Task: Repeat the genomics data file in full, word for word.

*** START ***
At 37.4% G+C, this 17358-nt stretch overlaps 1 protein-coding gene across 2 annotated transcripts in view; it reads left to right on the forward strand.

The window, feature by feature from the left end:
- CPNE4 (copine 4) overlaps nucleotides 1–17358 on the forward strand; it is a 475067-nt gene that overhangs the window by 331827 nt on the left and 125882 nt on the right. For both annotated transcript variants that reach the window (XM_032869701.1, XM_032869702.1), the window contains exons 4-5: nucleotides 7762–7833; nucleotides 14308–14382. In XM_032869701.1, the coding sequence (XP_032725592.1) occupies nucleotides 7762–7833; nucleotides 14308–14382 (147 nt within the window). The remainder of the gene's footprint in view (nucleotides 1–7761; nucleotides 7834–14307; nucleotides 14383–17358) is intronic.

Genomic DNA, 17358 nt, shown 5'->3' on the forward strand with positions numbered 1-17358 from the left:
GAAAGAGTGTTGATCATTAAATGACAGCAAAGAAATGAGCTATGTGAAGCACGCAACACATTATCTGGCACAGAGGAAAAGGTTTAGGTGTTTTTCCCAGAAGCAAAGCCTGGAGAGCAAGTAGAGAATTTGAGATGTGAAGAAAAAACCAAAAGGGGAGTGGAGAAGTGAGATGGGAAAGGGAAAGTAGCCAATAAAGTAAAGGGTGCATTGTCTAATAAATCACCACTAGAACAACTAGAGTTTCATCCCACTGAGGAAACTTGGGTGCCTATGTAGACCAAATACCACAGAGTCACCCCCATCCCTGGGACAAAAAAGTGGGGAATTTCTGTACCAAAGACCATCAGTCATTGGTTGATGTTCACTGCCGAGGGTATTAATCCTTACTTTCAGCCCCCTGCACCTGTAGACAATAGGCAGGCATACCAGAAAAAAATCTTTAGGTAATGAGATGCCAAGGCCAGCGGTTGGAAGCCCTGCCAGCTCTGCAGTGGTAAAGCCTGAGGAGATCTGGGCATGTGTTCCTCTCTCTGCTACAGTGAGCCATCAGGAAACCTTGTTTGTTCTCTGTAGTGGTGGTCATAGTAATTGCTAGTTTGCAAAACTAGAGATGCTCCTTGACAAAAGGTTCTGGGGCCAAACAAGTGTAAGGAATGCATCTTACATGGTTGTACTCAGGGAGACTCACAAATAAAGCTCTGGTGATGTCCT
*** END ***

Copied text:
At 37.4% G+C, this 17358-nt stretch overlaps 1 protein-coding gene across 2 annotated transcripts in view; it reads left to right on the forward strand.

The window, feature by feature from the left end:
- CPNE4 (copine 4) overlaps nucleotides 1–17358 on the forward strand; it is a 475067-nt gene that overhangs the window by 331827 nt on the left and 125882 nt on the right. For both annotated transcript variants that reach the window (XM_032869701.1, XM_032869702.1), the window contains exons 4-5: nucleotides 7762–7833; nucleotides 14308–14382. In XM_032869701.1, the coding sequence (XP_032725592.1) occupies nucleotides 7762–7833; nucleotides 14308–14382 (147 nt within the window). The remainder of the gene's footprint in view (nucleotides 1–7761; nucleotides 7834–14307; nucleotides 14383–17358) is intronic.

Genomic DNA, 17358 nt, shown 5'->3' on the forward strand with positions numbered 1-17358 from the left:
GAAAGAGTGTTGATCATTAAATGACAGCAAAGAAATGAGCTATGTGAAGCACGCAACACATTATCTGGCACAGAGGAAAAGGTTTAGGTGTTTTTCCCAGAAGCAAAGCCTGGAGAGCAAGTAGAGAATTTGAGATGTGAAGAAAAAACCAAAAGGGGAGTGGAGAAGTGAGATGGGAAAGGGAAAGTAGCCAATAAAGTAAAGGGTGCATTGTCTAATAAATCACCACTAGAACAACTAGAGTTTCATCCCACTGAGGAAACTTGGGTGCCTATGTAGACCAAATACCACAGAGTCACCCCCATCCCTGGGACAAAAAAGTGGGGAATTTCTGTACCAAAGACCATCAGTCATTGGTTGATGTTCACTGCCGAGGGTATTAATCCTTACTTTCAGCCCCCTGCACCTGTAGACAATAGGCAGGCATACCAGAAAAAAATCTTTAGGTAATGAGATGCCAAGGCCAGCGGTTGGAAGCCCTGCCAGCTCTGCAGTGGTAAAGCCTGAGGAGATCTGGGCATGTGTTCCTCTCTCTGCTACAGTGAGCCATCAGGAAACCTTGTTTGTTCTCTGTAGTGGTGGTCATAGTAATTGCTAGTTTGCAAAACTAGAGATGCTCCTTGACAAAAGGTTCTGGGGCCAAACAAGTGTAAGGAATGCATCTTACATGGTTGTACTCAGGGAGACTCACAAATAAAGCTCTGGTGATGTCCT